Bill sweetenham says that taper is completely individual. More muscle= more rest. I’m the case of your boy I’d say no more than 5-7 days rest of just doing race rehearsal. Depending on his level of swimming of course. If he is in the water 3/4 times a week, then you back off maybe 2 days before the meet. If it’s 5 days a week, pulling doubles on 3 of those days then I always do 5-7 days for the smaller athletes, 14-16 for more developed

As a 58 year old masters swimmer I start my “taper” weeks out. First week of taper means I stop using paddles and fins, and start to drop volume/intensity of dry land. Learned this through many years of trial and error. Probably means older swimmers take longer to recover from muscle abuse. 2nd week skip some work outs altogether. more easy yoga. Get a massage or two. Workouts start to gravitate to more warm up and a race pace test set or two. For example if I am shooting for a 2:18 200 free I will do a set of 4×50 with descending rest. Interval starts at 50 sec, then 45, then 40. If I can hold 35’s, during taper… Read more »

you know how we tapered summer league kids when I was the coach. talkin ages between 6-18, well the highschoolers would get maybe a week of “taper”, but younger than highschool, a week out we would start to incorporate relays into practice instead of sets. and starts from the blocks, get out walk around. and finally my favorite, sharks and minnows. being that young, they don’t need a taper like you’d think. they just need to have fun and not be pushed so hard. just relax he is only 12, unless he has the drive like Michael Andrew just let him have fun man.

I dread taper. I love the rest but I hate always having to sit down to pee rather than waste precious leg muscles..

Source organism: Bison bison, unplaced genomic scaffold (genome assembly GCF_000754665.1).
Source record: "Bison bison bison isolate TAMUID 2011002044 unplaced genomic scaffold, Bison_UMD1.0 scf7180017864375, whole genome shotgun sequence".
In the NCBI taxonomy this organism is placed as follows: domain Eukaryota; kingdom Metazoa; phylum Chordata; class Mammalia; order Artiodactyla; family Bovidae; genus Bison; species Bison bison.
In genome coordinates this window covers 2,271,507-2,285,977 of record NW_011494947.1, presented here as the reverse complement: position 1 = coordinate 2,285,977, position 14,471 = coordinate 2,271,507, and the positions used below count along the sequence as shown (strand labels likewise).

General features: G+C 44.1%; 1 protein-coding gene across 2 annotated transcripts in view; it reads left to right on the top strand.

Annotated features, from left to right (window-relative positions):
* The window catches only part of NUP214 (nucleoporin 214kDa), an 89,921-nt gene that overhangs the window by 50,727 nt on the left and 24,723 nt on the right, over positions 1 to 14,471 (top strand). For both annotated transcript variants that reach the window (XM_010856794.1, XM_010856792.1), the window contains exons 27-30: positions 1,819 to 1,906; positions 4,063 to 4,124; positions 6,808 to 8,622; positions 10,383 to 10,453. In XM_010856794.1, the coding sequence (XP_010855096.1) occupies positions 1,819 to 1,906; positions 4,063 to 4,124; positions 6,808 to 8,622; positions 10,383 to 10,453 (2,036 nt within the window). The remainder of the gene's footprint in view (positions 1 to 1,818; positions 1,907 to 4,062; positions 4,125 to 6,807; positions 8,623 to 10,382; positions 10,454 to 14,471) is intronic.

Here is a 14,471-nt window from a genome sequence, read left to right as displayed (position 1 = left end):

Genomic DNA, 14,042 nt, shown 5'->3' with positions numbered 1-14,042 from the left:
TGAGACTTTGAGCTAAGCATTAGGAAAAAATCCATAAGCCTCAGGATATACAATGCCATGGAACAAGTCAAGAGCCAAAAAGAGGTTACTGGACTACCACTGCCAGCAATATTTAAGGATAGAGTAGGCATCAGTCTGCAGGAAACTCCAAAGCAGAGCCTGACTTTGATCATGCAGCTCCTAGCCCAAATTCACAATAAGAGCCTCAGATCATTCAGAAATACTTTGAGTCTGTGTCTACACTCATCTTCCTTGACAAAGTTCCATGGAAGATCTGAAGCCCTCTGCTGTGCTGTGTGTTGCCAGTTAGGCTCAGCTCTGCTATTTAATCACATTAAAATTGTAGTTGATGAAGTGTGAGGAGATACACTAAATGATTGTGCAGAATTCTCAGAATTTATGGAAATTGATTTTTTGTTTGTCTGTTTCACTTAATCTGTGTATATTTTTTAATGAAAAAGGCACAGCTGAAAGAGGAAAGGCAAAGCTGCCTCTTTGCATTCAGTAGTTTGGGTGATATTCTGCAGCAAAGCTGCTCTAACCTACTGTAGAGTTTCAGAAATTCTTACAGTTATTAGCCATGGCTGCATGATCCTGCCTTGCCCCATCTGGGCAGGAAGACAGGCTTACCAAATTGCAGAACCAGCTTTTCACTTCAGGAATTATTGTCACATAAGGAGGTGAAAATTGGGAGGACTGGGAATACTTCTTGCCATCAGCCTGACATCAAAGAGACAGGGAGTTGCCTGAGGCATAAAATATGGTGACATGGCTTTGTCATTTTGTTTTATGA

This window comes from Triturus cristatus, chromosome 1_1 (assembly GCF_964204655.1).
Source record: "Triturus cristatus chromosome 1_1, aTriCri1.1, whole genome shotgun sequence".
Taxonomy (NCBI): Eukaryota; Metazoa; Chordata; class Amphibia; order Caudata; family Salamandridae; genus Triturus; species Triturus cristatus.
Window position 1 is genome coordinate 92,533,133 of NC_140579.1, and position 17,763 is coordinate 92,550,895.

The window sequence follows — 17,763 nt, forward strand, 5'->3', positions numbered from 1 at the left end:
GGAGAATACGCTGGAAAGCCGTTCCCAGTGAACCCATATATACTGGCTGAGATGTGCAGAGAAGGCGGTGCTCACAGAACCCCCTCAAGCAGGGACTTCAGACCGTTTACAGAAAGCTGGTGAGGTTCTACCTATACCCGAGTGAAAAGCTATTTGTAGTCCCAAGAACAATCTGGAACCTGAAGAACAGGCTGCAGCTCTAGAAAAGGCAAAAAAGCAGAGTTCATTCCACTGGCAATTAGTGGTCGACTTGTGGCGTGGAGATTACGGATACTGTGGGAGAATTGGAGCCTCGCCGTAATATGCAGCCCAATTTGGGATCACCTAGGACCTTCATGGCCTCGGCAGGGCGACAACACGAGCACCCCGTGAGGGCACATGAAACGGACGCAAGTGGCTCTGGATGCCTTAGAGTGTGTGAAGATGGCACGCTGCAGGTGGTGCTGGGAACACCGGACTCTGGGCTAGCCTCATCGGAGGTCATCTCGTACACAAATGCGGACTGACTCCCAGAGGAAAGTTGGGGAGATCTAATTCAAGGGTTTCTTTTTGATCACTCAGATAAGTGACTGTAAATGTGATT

Psycho Daddio,

That is the most loaded question I have seen on this web site. Each kid is his or her own circumstance. How many sessions have they made? What was their training volume? Which events are they training for? Maturity level? How do they perform under pressure? Etc. there are 1000s of things to consider.

Right. But how do you taper if you have say 20 of them. You do not taper individually, you taper the entire group. How? Based on the strongest kid? or, based on some fixed rules you have? I do not think any coach considers all those reasons you listed, in practice.

Psychodad, my kid’s coach would break down the training group further and segment them into different taper groups, depending on what meets and events they were swimming and other factors.

About Olivier Poirier-Leroy

Olivier Poirier-Leroy has been involved in competitive swimming for most of his life. Starting off at the age of 6 he was thrown in the water at the local pool for swim lessons and since then has never wanted to get out. A nationally top ranked age grouper as both a …